9 Advantages and Disadvantages of Local Truck Driving Jobs
So you're seeking for truck driving jobs in your area? Excellent selection. Many drivers find that local trucking is a good match. Local trucking jobs, like any other employment, have advantages and disadvantages. Before you make the move, educate yourself on the advantages and disadvantages of local trucking and determine whether it is a suitable fit for you.
1. Home Time
Because of the home time, many drivers are lured to local truck driving employment. It's not without cause. Local employment send drivers home every night. Drivers may expect to be home practically every night, if not every night. That's hard to beat for drivers with families.
2. Frequently absent on weekends
Aside from being home every night, many local drivers are away on weekends. This depends on your firm and the cargo, however many local drivers receive weekends off.
With local truck driving employment, attending social gatherings or activities on weekends becomes much more feasible.
3. Health Advantages
Local truck drivers have significant health benefits in addition to increased home time. Local drivers spend less time behind the wheel than regional or over-the-road drivers. As a result, local drivers are less exposed to the safety dangers associated with driving for extended periods of time. They are also more active in general. Because local vehicles stop more frequently, there are more possibilities to move around during the day.
4. A Predetermined Routine
Local trucking is ideal if you like a set schedule. Drivers often work an hourly schedule that they can rely on. That's fantastic for making plans outside of work. It also provides some extra peace of mind to know when you'll be home and when you'll need to leave.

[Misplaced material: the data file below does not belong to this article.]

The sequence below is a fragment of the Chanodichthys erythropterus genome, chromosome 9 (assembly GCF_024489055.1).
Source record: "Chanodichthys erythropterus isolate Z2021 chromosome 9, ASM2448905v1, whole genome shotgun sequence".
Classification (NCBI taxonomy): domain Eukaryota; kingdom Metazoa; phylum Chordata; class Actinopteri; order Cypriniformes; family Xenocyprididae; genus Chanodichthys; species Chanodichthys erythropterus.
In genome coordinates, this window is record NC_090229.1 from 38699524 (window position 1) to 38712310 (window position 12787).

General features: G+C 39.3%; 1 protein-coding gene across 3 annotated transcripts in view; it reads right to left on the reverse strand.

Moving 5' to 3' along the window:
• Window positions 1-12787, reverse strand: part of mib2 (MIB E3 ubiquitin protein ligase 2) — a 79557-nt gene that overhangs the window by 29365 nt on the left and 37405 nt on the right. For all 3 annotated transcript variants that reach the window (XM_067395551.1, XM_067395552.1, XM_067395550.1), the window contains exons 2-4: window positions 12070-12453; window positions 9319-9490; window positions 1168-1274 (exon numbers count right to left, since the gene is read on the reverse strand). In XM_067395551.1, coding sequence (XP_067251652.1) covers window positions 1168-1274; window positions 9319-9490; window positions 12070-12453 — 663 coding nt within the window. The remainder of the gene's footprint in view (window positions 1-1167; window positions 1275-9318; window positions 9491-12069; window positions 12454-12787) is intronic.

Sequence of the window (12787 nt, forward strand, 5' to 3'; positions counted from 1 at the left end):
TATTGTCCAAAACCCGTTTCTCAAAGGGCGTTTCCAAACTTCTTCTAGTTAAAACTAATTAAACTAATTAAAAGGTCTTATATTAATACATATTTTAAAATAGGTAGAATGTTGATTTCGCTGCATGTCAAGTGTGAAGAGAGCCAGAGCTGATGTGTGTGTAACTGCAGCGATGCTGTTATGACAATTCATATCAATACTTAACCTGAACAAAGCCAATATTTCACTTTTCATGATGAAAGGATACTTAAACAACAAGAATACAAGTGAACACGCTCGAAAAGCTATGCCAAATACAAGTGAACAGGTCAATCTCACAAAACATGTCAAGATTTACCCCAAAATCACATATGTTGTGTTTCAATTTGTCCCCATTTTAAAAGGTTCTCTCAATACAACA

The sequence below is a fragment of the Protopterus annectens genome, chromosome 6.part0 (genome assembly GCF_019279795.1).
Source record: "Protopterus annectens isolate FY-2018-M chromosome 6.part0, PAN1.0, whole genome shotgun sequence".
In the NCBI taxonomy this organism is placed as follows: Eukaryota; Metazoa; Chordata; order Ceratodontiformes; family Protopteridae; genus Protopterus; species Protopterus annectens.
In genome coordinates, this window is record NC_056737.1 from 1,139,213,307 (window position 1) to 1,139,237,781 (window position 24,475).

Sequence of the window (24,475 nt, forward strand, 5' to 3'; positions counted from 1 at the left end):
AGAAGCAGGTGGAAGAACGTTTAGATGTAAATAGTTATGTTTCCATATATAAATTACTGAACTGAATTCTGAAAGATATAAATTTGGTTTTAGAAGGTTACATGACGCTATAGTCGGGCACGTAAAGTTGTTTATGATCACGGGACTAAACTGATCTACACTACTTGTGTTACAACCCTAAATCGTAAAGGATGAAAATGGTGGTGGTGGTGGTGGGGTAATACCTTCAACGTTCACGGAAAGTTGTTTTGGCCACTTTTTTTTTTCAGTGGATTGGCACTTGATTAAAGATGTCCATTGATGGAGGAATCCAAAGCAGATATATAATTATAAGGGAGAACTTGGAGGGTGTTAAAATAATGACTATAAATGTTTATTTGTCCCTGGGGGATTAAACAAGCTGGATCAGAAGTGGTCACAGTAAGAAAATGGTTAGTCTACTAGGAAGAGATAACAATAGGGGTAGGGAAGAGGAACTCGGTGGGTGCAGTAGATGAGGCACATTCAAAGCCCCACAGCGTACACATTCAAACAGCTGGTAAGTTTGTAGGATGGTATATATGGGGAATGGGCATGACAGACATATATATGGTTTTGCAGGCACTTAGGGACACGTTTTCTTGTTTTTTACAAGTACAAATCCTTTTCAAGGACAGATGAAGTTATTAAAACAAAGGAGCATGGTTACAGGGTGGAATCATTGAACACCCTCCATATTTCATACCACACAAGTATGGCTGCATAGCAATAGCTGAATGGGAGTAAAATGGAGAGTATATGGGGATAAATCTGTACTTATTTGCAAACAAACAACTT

5. Outstanding Work/Life Balance
Local drivers must manage their work and personal lives. Local truck driving jobs are demanding, but they also allow drivers to be present in their daily connections at home. Local drivers must still strike a balance with their loved ones, but the benefits may be enormous. Local truck driving jobs are ideal if you appreciate being physically there for life's minor moments.
Local truck driving jobs have a lot to offer. At the end of the day, they're simply not for everyone. When determining whether to become a local driver, there are a few drawbacks to consider.
6. Lower Salary
Local truck driving jobs often pay less than OTR positions. Local drivers in the United States make an average of $51,355, according to Ziprecruiter. Consider your personal budget and if your financial situation works for you in the short and long run. For many drivers, the extra work/life balance is worth the reduced compensation, although money is a crucial issue.
7. Competitive Positions
Local truck driving jobs are frequently quite competitive. Trucking businesses can afford to be picky since there are so many qualified applicants.
If you aren't offered a job straight away, maintain gaining experience to help you stand out from the crowd.
8. Loading and Unloading
Some local truck driving jobs demand physical effort and frequent pauses. This is greatly dependent on your organization and the sort of load. Drivers in various roles may be required to load and/or unload their trucks. Consider it a built-in weight lifting workout! This may seem insignificant to some drivers, but if you are exclusively interested in no-touch freight, carefully study the job descriptions.
9. Long Working Hours
The hours you work as a local driver are primarily influenced by your employer. However, for many drivers, a typical day lasts 10-14 hours. Furthermore, local drivers may begin at any time of day. It's fairly unusual for a work shift to begin at 4:00 a.m., for example. The good news is that many employers provide overtime compensation. Working longer hours might help you earn a larger salary. With such long days, some drivers find it difficult to get home throughout the week. While local drivers return home every night, there may not be much relaxation in between shifts. Some drivers believe they finish work just in time to go home, eat supper, sleep, and then repeat the process.